The biggest bugaboo with DTG is the tendency for the white channels to plug. These machines need to be kept in use and cleaned frequently, which means burning through some expensive ink even when you have nothing to print. Else, you burn through even more expensive heads. Forget the initial cost of the printer, it is the operating costs and maintenance that you need to worry about--thus the admonition to prove your design and sales ability with POD first.

I'm sure you know, but everybody and their dog is already trying to sell T-shirts online. It was always competitive, but the rise of the POD people has made it insanely so.
 

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The biggest bugaboo with DTG is the tendency for the white channels to plug. These machines need to be kept in use and cleaned frequently, which means burning through some expensive ink even when you have nothing to print. Else, you burn through even more expensive heads.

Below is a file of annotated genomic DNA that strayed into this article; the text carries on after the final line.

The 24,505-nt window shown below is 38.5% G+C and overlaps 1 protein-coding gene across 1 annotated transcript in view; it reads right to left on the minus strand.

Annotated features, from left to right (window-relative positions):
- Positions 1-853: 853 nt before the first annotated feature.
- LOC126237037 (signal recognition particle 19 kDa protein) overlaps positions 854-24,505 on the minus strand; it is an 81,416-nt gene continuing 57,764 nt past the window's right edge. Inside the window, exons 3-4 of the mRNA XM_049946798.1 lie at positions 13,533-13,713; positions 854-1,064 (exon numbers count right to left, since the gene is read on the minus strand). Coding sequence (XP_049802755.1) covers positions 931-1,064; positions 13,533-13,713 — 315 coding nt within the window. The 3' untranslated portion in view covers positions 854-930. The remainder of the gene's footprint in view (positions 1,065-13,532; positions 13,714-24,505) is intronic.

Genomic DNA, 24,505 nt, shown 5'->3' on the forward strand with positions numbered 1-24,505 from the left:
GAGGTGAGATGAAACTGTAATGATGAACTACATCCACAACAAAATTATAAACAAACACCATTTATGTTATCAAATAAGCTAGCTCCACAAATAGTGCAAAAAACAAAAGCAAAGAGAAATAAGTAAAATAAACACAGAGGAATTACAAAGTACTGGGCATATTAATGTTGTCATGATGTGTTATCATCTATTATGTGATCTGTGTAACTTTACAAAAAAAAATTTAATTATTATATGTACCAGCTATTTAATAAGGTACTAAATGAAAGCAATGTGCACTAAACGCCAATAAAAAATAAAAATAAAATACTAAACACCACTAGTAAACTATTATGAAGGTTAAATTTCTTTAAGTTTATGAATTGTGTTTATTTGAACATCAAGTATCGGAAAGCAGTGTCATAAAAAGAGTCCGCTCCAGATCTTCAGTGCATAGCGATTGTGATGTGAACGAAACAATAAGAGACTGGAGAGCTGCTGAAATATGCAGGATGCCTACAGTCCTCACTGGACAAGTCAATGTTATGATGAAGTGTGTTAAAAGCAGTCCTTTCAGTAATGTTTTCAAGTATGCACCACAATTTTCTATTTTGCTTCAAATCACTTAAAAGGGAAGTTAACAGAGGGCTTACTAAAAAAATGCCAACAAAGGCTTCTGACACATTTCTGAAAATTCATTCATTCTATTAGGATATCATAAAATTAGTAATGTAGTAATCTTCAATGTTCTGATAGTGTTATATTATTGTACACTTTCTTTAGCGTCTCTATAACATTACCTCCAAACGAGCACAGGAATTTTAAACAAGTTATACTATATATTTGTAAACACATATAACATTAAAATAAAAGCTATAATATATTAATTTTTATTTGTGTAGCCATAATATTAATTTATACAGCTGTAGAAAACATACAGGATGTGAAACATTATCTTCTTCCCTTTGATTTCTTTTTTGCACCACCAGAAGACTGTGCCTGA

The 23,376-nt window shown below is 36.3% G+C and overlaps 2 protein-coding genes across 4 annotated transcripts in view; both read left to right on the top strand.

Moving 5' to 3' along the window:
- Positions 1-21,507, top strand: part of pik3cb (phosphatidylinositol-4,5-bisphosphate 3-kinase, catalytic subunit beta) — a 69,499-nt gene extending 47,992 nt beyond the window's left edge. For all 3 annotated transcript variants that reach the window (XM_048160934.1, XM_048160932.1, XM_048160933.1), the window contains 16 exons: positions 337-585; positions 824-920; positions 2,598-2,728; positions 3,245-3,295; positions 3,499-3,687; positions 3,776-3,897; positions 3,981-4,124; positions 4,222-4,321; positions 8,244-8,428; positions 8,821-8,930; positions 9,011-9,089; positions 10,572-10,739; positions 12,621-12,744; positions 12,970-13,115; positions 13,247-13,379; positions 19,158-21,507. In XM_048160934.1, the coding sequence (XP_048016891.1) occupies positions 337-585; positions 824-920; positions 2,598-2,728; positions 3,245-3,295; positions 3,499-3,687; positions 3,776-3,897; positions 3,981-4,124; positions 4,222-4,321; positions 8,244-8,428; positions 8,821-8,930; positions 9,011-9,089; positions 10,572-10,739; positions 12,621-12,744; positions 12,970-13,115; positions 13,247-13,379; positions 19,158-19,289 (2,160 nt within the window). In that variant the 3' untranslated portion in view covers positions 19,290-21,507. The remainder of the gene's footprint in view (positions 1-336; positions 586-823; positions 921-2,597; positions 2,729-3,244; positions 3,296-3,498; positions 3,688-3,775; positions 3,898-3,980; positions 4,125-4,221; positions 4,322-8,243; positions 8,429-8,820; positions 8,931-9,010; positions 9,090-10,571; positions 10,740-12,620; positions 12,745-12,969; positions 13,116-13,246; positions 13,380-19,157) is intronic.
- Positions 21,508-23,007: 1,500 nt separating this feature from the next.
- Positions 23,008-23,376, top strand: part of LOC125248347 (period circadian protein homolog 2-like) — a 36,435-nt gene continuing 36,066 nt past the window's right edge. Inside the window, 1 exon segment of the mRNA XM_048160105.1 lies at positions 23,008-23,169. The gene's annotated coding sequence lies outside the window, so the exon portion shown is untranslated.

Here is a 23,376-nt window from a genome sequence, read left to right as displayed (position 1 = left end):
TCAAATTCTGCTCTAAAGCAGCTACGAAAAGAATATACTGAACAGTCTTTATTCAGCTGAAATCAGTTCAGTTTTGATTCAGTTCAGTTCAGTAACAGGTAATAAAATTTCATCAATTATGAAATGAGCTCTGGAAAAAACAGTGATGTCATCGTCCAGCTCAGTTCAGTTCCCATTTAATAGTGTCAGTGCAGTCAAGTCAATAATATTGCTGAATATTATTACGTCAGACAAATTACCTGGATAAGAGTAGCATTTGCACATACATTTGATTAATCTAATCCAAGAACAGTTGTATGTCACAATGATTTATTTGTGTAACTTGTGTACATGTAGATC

Very true for beginners, but as with everything the only way to learn is to try. The worst case scenario is $600 for a readily available P600 printer, which is basically a complete set service parts, including a brand new printhead ;).

Unused ink in the lines, can be "recycled" back in the ink container before flushing, so there is no much ink wasted.
I hope I'm not making it look too easy, because it isn't. If it was, everyone would do it.
 

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Discussion Starter · #6 ·
The biggest bugaboo with DTG is the tendency for the white channels to plug. These machines need to be kept in use and cleaned frequently, which means burning through some expensive ink even when you have nothing to print. Else, you burn through even more expensive heads. Forget the initial cost of the printer, it is the operating costs and maintenance that you need to worry about--thus the admonition to prove your design and sales ability with POD first.